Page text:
A charming French import first published in 1972 and now translated into English for the first time about a boy who falls down a well and finds himself in a strange, whimsical world.
Philemon, a teenage boy, lives on a
farm in France with his father. Ordered to their well to draw some water,
Philemon finds a mysterious bottle—and then another—floating in its depths. He
soon finds himself down the well and in a curious new world (much like Alice
with the rabbit hole), with centaurs, unicorns, trees that grow bottles, and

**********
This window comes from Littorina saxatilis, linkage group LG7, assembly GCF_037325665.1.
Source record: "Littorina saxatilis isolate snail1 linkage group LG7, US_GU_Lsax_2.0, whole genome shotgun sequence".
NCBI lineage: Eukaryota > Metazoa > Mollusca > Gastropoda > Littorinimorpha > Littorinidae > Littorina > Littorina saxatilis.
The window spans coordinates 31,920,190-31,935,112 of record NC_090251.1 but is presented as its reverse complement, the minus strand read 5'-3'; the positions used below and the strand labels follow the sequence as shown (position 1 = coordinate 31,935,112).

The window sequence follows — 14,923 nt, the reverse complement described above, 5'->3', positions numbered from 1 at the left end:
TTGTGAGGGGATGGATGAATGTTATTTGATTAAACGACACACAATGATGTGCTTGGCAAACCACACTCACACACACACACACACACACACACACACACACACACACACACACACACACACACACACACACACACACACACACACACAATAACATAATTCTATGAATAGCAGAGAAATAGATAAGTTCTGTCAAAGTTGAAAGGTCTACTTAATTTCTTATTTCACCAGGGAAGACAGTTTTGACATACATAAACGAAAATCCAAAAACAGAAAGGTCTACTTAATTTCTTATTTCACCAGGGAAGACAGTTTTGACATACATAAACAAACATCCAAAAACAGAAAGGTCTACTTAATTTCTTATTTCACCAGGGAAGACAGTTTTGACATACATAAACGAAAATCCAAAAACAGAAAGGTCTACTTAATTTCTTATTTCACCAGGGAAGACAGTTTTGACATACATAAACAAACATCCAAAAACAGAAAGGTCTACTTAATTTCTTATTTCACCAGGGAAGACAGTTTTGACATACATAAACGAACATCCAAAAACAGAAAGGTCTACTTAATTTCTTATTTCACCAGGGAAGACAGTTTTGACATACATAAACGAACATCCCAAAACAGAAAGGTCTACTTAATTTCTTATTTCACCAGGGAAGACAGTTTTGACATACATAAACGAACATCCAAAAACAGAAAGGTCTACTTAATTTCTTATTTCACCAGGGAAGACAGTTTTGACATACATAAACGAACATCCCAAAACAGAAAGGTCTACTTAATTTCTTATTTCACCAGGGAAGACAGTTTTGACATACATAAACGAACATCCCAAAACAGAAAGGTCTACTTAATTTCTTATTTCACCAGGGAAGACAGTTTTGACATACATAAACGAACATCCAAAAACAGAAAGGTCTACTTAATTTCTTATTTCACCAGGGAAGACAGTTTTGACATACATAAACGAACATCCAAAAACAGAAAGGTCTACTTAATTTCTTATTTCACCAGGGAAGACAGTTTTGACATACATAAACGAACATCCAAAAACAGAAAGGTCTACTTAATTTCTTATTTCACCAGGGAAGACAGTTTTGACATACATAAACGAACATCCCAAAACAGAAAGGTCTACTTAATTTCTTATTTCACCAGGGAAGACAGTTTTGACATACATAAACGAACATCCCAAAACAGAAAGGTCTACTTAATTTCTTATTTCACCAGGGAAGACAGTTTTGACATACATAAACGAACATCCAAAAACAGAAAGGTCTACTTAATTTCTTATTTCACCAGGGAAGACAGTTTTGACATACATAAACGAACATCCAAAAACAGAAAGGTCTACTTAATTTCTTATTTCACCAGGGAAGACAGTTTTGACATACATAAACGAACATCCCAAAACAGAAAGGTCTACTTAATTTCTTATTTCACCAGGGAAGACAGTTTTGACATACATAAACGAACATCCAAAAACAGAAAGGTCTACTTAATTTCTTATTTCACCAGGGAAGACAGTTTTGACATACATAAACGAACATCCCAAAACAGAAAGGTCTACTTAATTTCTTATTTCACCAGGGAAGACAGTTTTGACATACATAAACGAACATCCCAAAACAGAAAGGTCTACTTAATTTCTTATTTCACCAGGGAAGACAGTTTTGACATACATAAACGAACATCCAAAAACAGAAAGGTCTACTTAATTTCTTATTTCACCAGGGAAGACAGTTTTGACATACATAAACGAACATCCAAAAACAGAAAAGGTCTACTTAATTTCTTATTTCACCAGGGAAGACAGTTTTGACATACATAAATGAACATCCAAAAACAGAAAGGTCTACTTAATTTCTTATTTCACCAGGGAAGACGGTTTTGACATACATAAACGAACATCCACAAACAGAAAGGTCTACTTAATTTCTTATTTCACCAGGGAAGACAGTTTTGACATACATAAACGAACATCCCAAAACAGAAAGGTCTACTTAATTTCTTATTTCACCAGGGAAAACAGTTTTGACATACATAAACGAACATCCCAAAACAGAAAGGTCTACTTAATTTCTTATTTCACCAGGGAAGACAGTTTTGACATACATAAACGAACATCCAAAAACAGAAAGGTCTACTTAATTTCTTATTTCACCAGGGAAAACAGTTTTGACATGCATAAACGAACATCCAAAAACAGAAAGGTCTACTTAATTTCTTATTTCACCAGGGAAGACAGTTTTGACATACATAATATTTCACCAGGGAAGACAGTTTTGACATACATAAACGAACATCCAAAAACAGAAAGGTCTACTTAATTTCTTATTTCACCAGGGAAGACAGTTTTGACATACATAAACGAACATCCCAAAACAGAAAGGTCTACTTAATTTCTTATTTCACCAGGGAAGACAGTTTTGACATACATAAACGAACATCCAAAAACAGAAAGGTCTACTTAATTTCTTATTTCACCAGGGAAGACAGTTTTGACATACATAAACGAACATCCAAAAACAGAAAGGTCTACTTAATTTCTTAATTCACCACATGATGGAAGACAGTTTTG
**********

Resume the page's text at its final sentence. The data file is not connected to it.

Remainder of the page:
electric lights that grow on the beach and lure ships to their doom. He learns
that he is stuck on a map, specifically on the capital letter A that begins the
label “Atlantic Ocean”; as that letter A would be visible only on a printed
map, he’s in a place “that doesn’t exist, [where] anything can exist.” Philemon must then puzzle out how to find his
way back home in a world where anything is possible. In a market teeming with graphic-fantasy
tales, this offering is remarkably imaginative and refreshingly different.
Bright colors emblazon each page, with some spreads so vibrant they almost hurt
to look at, and many of the architectural shapes pleasingly recall Dr. Seuss.
Not since Carroll’s Alice has there been such a
marvelous and incredible adventure. (visual glossary, index, maps) (Graphic